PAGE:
Oscar Nominations = 14, Win = 0

You're wondering who could have been nominated 14 times for an Oscar and never won?

Author: Buz Ross   |  Tags: , , ,

If it was an actor you would be constantly hearing about it. You only have to look at the clamour for Leonardo di Caprio and his role in The Revenant (that was only his fifth nomination!)

If you follow videofrog on Facebook, you’ll know that I’ve moaned about this before, but following the 90th Oscar Award nominations I feel that it’s time for a proper look at one of the greatest cinematographers working today, plus he’s British and by all accounts seems to be a very down to earth bloke.

I first became aware of Roger Deakins through his work with the Coen Brothers, he’s been DOP on 12 of their films, including five that have been Oscar nominated; Fargo, O Brother, Where Art Thou, The Man Who Wasn’t There, No Country for Old Men and True Grit. He should have won for any of those, easily!

The year he was nominated for No Country for Old Men he was also nominated for his work on The Assassination of Jesse James by the Coward Robert Ford; Deakins, of course, didn’t win for that either!

The heat radiates from the screen in Sicario

With his early career based in documentaries, many of his films have a very naturalistic look. In Sicario you can almost feel the heat radiating from the screen in some of the scenes, compare that to the arrival at James Bonds family home in Skyfall, where the low cloud and muted colours leave you wanting to wrap-up and protect yourself.

Colour as an oppressive mood in Skyfall

He has said that ‘people confuse pretty with good cinematography’ I don’t think any of the films I’ve watched with him as DOP could be described as ‘pretty’ they feel very real, immersive, and this is how Blade Runner 2049 made me feel too.

Blade Runner 2049 is his 14th nomination for best cinematography, the third collaboration between him and Denis Villeneuve. Their past two films together Prisoners and Sicario also resulted in Oscars nominations for his cinematography.

on Blade Runner 2049 set with Denis Villeneuve and Roger Deakins

Blade Runner 2049 is a visually amazing film that takes you into its world, immerses you, and for the time you are sitting there you are in that world with the characters. I’m certain seeing on an IMAX screen helped, though I’m looking forward to watching it from the comfort of my sofa too.

You would think that being the DOP on a science fiction film would take you away from your naturalistic style, however, one of the things that makes you believe in the world is the way that it seems natural, normal and completely believable.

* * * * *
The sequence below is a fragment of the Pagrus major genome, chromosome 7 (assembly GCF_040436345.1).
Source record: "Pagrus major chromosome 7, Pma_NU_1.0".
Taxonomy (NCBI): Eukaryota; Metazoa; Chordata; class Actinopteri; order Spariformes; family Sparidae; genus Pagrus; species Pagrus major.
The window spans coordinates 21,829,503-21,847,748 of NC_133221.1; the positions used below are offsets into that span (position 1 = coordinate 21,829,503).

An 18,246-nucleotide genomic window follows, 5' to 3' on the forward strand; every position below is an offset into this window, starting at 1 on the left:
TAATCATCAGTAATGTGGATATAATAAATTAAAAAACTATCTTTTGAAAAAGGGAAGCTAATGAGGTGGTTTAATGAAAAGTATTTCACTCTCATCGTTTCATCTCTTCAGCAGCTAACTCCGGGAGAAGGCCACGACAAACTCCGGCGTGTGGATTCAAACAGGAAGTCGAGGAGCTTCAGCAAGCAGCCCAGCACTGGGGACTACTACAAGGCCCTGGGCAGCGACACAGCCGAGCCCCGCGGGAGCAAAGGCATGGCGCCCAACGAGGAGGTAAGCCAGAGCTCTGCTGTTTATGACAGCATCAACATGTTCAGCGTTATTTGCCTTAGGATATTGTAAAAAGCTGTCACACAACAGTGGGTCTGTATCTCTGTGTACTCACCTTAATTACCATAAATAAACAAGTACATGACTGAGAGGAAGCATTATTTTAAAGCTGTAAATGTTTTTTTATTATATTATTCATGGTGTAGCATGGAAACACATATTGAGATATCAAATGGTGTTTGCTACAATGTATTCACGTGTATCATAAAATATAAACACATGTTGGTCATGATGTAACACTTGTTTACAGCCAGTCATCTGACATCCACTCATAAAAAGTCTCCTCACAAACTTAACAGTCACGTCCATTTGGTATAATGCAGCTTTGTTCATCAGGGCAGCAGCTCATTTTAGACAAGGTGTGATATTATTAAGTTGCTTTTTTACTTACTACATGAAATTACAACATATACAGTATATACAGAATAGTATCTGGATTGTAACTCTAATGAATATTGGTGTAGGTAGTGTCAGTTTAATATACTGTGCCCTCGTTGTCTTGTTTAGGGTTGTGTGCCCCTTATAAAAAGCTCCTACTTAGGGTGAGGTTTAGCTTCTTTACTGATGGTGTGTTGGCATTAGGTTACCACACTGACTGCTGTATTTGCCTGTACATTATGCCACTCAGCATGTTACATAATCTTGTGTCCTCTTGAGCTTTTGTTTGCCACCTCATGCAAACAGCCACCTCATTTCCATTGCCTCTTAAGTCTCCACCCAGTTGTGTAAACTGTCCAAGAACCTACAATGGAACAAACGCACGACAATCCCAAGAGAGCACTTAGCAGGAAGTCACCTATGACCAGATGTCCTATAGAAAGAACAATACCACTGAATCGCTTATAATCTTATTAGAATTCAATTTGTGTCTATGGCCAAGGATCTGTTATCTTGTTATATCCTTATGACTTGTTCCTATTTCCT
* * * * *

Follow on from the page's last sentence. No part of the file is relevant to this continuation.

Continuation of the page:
For this film, Deakins was onboard at the point of storyboarding. With the original film to which this was a sequel, there was a look and feel that needed to be echoed and developed, and Villeneuve and Deakins worked together to devise this. With the original film almost completely city bound, lit by rainsoaked neon and the feeling of pollution at every turn, the sequel was to deliver much more visually.

We have again the rainsoaked neon environment of Los Angeles, both interiors and exteriors, but other locations show even more of Deakins naturalistic style – the protein farm, the orphanage and most stunningly, the ruins of a dust-filled Las Vegas.

dust bowl of Las Vegas in Bladerunner 2049

Natural lighting is used to striking effect, with one sequence in the Wallace Corporation’s Headquarters – the scene being lit using rippling pools of water to bounce light off the walls. Even though the subject matter is often harsh, the surroundings are believable and give depth to every scene and at no time do you feel that you are watching an artificial landscape, and for me, this is what made the cinematography work so well throughout the film.

Wallace Headquarters in Bladerunner 2049 illuminated by rippling pools<br /> Wallace Headquarters in Bladerunner 2049 illuminated by rippling pools<br /> Wallace headquartes in Bladerunner 2049 lit by rippling pools

Roger Deakins is more than just a cinematographer. Some would suggest that his pulling power for actors and directors ranks him more alongside an auteur director, with both Josh Brolin (Sicario) and Ryan Gosling (Bladerunner 2049) stating that his involvement encouraged them to sign up for the films.

However, this year he’s up against a tough field again. Rachel Morrison is the first woman to be nominated for Best Cinematogethary category for Mudbound which seems incredible, but not entirely surprising. He’s against the Oscar favourite of The Shape of Water and its cinematographer, Dan Laustsen. I’m desperate to see this film – it looks amazing on every level – could this be Guillermo del Toro’s year?

Plus there is Hoyte van Hoytema nominated for Dunkirk, with Christopher Nolan receiving his first best director nod too. Dunkirk was a breathtaking film, I felt exhausted after watching it and working with IMAX cameras in those conditions could not have been easy.

Place your bets, it should be Deakins’ year, but given that people have been saying that for a long time and this year the nominations were more unpredictable than they had been for years, I wouldn’t put my house on it!

If you would like to read more about him, his work, and methodology, check out his site rogerdeakins.com. You can become a member for free; he shares his ‘musings’ and lighting plans, and it also features a forum in which he does respond to contributors questions, so you might be able to solve your camerawork issues with his help!

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